England's batsmen will have to score big individual hundreds if Joe Root's tourists are to have any chance of holding on to the Ashes, all-rounder Moeen Ali said on Sunday.
England are facing a big defeat to Australia on Monday's final day after they were bundled out for just 195, leaving the home side the task of scoring 170 runs to go one up in the series.
At Sunday's close, the Australians had whittled down the target to just 56 at 114 without loss.
Moeen bemoaned his team's inability to score an individual century at the Gabba, with James Vince coming the closest with 83 in the first innings.
"We got in and couldn't quite get that big hundred and the wicket was still good to bat on," Moeen told reporters.
"For us to have had any chance of winning or Australia not winning here then we have to score hundreds in the next four games as individual players."
Moeen was frank about England's deficiencies after matching the Australians over much of the first three days at the Gabba.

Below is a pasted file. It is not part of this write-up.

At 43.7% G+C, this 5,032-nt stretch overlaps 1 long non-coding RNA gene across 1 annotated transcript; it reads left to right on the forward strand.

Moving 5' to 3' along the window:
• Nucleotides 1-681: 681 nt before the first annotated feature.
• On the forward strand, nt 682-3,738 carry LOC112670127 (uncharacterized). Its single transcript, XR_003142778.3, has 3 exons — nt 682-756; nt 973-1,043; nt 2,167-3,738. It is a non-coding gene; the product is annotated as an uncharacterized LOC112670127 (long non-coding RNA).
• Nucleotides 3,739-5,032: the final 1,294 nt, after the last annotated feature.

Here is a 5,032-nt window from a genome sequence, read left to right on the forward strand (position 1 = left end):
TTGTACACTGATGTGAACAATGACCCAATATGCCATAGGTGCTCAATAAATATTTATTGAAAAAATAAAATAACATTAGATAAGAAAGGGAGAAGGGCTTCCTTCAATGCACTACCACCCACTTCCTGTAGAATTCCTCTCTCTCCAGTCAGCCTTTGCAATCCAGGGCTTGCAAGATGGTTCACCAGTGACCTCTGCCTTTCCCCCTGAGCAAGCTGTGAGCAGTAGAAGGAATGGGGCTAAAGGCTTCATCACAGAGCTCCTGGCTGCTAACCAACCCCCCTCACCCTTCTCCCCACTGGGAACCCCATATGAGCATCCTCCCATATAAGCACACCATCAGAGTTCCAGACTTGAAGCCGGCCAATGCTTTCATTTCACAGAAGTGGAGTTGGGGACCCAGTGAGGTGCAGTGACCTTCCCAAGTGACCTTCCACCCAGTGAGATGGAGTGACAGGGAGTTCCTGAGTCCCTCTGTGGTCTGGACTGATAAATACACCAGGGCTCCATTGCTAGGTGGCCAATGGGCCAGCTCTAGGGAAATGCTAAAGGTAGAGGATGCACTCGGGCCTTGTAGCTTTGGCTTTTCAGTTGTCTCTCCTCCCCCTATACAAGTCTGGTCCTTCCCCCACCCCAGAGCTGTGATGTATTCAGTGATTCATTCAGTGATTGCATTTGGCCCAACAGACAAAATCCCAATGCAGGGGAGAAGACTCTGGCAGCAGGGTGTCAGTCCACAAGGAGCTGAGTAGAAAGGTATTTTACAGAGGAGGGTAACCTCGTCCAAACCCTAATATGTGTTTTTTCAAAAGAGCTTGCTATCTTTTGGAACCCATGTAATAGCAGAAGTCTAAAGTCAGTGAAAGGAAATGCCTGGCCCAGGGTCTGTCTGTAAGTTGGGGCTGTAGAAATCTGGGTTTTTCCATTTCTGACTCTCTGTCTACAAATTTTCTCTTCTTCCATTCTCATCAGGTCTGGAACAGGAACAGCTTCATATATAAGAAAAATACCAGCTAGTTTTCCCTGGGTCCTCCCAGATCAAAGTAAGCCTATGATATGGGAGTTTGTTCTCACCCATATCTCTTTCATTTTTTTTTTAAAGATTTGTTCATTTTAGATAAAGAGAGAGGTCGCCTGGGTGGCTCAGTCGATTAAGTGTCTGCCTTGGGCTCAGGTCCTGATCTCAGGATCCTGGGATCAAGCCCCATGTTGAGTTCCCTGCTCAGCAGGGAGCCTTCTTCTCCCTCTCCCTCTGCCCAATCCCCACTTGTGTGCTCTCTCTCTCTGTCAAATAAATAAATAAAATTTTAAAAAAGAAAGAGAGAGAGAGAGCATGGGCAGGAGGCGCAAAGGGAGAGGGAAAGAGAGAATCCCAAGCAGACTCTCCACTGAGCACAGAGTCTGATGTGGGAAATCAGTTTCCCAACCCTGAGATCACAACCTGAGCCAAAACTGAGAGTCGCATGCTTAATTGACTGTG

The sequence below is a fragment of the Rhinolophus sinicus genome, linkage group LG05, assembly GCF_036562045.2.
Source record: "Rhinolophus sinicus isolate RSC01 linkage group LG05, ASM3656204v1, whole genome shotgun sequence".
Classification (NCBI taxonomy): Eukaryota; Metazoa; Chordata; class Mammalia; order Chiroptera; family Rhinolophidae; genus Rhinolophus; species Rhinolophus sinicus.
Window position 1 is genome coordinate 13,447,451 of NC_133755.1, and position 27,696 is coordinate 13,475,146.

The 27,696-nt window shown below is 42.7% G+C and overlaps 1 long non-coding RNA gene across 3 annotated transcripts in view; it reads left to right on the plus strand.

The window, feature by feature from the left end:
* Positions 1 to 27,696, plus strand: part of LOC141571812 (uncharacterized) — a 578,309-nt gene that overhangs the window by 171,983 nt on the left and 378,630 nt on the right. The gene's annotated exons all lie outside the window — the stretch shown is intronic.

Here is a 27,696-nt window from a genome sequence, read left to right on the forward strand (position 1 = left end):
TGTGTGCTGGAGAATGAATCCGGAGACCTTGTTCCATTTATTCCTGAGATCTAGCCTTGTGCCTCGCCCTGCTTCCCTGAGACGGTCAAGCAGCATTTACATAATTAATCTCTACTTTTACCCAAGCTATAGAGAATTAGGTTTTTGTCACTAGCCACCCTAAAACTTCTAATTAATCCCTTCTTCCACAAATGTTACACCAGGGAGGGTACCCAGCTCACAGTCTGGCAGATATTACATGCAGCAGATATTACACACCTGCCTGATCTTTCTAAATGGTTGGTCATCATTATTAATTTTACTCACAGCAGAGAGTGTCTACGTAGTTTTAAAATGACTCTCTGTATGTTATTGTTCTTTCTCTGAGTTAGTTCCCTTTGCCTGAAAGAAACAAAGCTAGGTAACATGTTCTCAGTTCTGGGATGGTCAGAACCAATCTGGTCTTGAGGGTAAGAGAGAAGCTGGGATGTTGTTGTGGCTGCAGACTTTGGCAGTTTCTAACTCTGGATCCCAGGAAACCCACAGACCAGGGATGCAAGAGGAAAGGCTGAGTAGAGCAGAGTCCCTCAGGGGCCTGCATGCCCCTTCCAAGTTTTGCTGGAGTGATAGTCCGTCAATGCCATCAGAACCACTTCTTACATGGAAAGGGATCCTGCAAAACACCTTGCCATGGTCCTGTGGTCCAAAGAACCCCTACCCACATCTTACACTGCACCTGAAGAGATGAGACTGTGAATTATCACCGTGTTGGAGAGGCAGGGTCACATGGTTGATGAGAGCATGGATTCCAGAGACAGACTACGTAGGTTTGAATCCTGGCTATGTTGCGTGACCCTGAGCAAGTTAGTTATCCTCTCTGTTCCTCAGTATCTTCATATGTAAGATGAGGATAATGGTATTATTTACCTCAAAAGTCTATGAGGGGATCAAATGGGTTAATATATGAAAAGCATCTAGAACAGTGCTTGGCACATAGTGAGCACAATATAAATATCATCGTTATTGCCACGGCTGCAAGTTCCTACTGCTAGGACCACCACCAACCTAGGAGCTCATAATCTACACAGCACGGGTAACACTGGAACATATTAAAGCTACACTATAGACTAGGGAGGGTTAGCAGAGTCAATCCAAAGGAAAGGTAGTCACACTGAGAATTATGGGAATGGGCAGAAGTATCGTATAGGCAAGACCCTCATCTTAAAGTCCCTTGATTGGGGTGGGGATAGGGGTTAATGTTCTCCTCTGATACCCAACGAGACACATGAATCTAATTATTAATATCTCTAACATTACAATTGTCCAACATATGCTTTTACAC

"Obviously, I'm very disappointed. I thought the first three days we played well and we were in the game and then today we let ourselves down with the bat," he said.
"We got in and never really got on to get that score that we needed.
"It didn't quite go to plan today and it's cost us. Tomorrow we're just going to have to come to the game and try and get a few wickets," added Moeen.
"We obviously won't win the game but just to get the wickets and sort of put a dent back into Australia for the next game in Adelaide."
Moeen insisted he was confident England had the players -- even without suspended star all-rounder Ben Stokes -- to beat Australia in the series.
"The first innings we reached 300 without Root and (Alastair) Cook scoring any runs. That is a bit of a positive. The new guys played well," he said.
"Looking forward, Australia are a good side but probably not as good as we sometimes make out. We know that we can compete and we are going to have to compete very well in the next four games."
Moeen said he respected the decision to give him out in a contentious tight stumping for 40 off spinner Nathan Lyon on Sunday.
"If I was bowling, I would want it out," he admitted. "I guess it depends what angle you look at it from.
"You've got to respect the umpire's call and what he saw. You've just got to move on.
"I thought I was alright personally but the replay did look very tight, and obviously disappointed with myself that I got out in that fashion."